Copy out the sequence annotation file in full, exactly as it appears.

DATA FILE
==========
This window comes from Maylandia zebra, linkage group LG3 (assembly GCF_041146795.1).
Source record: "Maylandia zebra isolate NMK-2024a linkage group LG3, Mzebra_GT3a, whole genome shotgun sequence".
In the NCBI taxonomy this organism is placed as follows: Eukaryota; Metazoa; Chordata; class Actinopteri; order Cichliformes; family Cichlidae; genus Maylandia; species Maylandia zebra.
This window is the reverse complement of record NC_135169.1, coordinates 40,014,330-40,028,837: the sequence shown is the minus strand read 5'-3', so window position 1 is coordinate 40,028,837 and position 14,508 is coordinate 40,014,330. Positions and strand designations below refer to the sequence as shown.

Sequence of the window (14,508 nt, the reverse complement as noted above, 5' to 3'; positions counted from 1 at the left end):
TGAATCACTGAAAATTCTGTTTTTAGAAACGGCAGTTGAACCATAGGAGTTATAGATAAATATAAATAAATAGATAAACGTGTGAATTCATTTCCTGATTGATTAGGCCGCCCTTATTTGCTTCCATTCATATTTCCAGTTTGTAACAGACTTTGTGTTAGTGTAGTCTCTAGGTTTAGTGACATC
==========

This window comes from Maylandia zebra, linkage group LG3 (assembly GCF_041146795.1).
Source record: "Maylandia zebra isolate NMK-2024a linkage group LG3, Mzebra_GT3a, whole genome shotgun sequence".
In the NCBI taxonomy this organism is placed as follows: Eukaryota; Metazoa; Chordata; class Actinopteri; order Cichliformes; family Cichlidae; genus Maylandia; species Maylandia zebra.
This window is the reverse complement of record NC_135169.1, coordinates 40,014,330-40,028,837: the sequence shown is the minus strand read 5'-3', so window position 1 is coordinate 40,028,837 and position 14,508 is coordinate 40,014,330. Positions and strand designations below refer to the sequence as shown.

Sequence of the window (14,508 nt, the reverse complement as noted above, 5' to 3'; positions counted from 1 at the left end):
TGAATCACTGAAAATTCTGTTTTTAGAAACGGCAGTTGAACCATAGGAGTTATAGATAAATATAAATAAATAGATAAACGTGTGAATTCATTTCCTGATTGATTAGGCCGCCCTTATTTGCTTCCATTCATATTTCCAGTTTGTAACAGACTTTGTGTTAGTGTAGTCTCTAGGTTTAGTGACATC